Editorial Notes

Thai economy teeters amid electoral uncertainty: The Nation

Ballots are counted during the general election in Bangkok, Thailand, on March 24, 2019.
Ballots are counted during the general election in Bangkok, Thailand, on March 24, 2019.PHOTO: REUTERS

In its editorial, the paper hopes the current phase of uncertainty in the country will end soon.

BANGKOK (THE NATION/ASIA NEWS NETWORK) - Foreign investors are awaiting the eventual outcome of the March 24 general election, and particularly to discover whether the new government will be led by the incumbent General Prayut Chan-o-cha or a new prime minister from a coalition of Pheu Thai and other political parties.

A new Prayut-led government backed by Palang Pracharat and other pro-military parties supporting his comeback will be seen as a signal for continued status quo.

A new government led by the other camp will usher in a fresh chapter of history marked by a period of drastic constitutional and political changes.

In terms of the economic outlook, policy continuation is expected if Prayut returns, with Thailand's GDP forecast to achieve a 4-per-cent growth target this year.

On the other hand, there have been fewer indications from Pheu Thai and its affiliated parties as to future economic policies, since they will mainly focus on amending the charter and rescinding policies implemented by Prayut over the past five years.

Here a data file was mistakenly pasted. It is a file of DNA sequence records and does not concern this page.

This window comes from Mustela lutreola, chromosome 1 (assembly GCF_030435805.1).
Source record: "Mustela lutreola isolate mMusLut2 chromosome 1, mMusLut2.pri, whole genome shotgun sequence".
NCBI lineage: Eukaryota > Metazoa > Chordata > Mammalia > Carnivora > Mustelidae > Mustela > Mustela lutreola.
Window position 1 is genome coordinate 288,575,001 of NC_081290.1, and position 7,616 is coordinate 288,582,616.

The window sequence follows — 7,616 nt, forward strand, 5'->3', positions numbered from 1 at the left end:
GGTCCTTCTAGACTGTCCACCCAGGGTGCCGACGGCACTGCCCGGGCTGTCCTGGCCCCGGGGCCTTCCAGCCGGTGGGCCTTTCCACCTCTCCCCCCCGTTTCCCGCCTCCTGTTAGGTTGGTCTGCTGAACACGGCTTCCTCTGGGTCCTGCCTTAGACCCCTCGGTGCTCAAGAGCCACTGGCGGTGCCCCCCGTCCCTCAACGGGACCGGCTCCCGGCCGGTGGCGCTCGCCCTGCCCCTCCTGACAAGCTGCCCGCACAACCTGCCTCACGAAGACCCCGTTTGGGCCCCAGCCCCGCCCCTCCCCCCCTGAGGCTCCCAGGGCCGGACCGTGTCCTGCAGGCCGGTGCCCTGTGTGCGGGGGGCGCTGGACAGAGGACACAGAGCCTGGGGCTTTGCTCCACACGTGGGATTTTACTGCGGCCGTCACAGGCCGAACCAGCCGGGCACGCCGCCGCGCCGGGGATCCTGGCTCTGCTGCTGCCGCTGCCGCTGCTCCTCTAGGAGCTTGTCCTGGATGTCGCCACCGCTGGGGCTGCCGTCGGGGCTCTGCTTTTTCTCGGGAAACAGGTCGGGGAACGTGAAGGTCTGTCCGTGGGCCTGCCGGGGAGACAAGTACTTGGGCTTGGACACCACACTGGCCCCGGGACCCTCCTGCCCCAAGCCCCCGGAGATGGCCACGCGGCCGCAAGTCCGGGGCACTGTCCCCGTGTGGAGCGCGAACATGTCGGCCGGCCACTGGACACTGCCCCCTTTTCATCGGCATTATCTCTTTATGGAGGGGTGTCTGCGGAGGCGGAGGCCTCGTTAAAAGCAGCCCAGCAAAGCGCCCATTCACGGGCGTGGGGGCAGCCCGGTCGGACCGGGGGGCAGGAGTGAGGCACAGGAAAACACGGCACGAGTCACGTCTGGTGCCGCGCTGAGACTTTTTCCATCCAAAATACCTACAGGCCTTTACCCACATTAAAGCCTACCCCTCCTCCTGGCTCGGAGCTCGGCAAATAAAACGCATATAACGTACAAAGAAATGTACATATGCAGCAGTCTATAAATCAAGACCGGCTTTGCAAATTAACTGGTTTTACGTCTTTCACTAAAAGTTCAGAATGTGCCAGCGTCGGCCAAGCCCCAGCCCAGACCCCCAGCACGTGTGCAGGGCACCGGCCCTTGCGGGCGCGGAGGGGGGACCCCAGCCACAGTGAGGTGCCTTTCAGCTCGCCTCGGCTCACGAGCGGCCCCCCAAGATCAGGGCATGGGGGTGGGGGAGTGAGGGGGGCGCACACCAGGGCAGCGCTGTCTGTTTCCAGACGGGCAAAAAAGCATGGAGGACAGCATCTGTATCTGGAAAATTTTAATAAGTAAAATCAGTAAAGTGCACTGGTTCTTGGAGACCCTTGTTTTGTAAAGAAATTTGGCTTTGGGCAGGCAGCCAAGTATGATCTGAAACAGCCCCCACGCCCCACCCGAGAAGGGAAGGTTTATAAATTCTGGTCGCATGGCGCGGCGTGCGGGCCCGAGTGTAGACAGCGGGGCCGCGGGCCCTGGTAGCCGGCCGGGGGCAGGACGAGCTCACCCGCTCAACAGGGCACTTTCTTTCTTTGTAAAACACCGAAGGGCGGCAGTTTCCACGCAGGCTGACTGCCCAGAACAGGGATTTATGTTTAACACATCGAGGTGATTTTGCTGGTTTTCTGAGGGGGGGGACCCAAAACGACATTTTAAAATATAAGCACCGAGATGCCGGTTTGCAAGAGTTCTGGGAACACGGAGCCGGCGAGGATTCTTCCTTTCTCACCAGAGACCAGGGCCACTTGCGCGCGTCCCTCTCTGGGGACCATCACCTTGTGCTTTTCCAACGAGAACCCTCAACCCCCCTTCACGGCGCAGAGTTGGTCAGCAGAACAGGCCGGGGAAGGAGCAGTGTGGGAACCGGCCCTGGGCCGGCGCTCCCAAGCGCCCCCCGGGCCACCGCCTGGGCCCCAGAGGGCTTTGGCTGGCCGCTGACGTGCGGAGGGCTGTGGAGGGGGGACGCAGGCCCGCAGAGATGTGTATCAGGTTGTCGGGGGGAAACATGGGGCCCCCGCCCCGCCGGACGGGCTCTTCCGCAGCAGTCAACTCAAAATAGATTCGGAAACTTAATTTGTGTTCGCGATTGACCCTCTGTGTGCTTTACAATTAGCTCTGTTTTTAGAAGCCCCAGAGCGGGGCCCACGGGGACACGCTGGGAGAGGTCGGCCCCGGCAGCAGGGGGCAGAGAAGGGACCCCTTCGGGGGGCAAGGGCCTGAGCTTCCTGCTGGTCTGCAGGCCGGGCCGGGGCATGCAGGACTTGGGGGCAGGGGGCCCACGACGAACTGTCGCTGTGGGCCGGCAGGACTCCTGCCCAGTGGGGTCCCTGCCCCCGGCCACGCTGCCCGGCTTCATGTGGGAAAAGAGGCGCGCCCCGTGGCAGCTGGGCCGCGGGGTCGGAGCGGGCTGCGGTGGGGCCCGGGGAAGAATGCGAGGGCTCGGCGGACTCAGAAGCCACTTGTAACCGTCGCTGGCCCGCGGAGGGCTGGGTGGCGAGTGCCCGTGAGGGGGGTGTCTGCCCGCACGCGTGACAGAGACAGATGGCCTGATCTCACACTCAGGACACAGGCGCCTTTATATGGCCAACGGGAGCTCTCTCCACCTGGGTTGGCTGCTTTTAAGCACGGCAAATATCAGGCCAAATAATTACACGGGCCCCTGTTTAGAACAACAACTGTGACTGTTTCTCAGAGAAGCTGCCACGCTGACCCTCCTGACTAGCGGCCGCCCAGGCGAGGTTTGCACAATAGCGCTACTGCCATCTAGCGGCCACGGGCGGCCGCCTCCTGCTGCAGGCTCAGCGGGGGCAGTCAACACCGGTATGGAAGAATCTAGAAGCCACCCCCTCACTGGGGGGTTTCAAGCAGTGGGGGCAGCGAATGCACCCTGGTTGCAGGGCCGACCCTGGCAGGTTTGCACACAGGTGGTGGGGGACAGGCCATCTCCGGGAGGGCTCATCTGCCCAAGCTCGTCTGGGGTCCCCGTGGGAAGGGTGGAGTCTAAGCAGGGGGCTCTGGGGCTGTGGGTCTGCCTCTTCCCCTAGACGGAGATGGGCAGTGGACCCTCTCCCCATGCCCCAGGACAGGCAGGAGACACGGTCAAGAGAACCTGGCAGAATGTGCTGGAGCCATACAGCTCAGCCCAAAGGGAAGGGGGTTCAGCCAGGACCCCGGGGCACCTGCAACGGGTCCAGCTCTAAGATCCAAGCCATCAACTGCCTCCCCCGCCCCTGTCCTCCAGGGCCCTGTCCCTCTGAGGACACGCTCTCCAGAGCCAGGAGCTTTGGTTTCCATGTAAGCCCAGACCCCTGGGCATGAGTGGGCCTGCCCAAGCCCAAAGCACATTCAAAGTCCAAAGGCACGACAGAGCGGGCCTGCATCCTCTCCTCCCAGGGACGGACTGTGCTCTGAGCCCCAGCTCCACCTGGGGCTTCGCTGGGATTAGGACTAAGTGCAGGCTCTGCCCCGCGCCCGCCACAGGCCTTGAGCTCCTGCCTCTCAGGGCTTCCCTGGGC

However, the new government, regardless of which political camp builds it, will have to consider an economic stimulus package to help farmers, who've been hit hard by drought.

The new government also has to implement measures to stimulate private investment to drive economic growth while strengthening the tourism sector, whose recovery has been relatively weak since last year.

 
 
 

In addition, the export sector's growth in the first half of this year was still negative, so proactive measures are needed if this year's export growth is to notch up 3-4 per cent for the whole year to support a 4-per-cent rise in GDP.

In this context, a major uncertainty is the US-China trade war, the outcome of which will have significant consequences for the global economy and exporting nations.

So far, foreign investors in financial markets remain net sellers on Thailand because they have adopted a wait-and-see attitude ahead of the formation of the government.

According to Standard Chartered Bank research, the Bank of Thailand is expected to go against the tide in its conduct of monetary policy as global central banks turn more dove-ish.

However, with election results and the identity of the new government still unclear, the Thai central bank will likely keep its policy rate unchanged at 1.75 per cent this month and next.

If there is no further jump in political uncertainty following that period, the central bank will likely increase the policy rate steadily later this year to manage risks on domestic financial stability.

This will be the opposite direction to that taken in other countries, whose central banks have turned to cutting interest rates to stimulate growth.

According to the bank's research, the political noise and policy uncertainty in Thailand have not harmed the country's economic fundamentals so far.

But it is difficult to assess the impacts when election results and formation of the new government are still unclear.

In the context of Asean, Thailand, Indonesia and the Philippines are seen as benefiting from government infrastructure mega-projects, which have helped underpin economic growth amid a slowdown in the export sector, whose outlook may improve later this year if US-China trade tensions ease.

The Nation is a member of The Straits Times media partner Asia News Network, an alliance of 24 news media entities.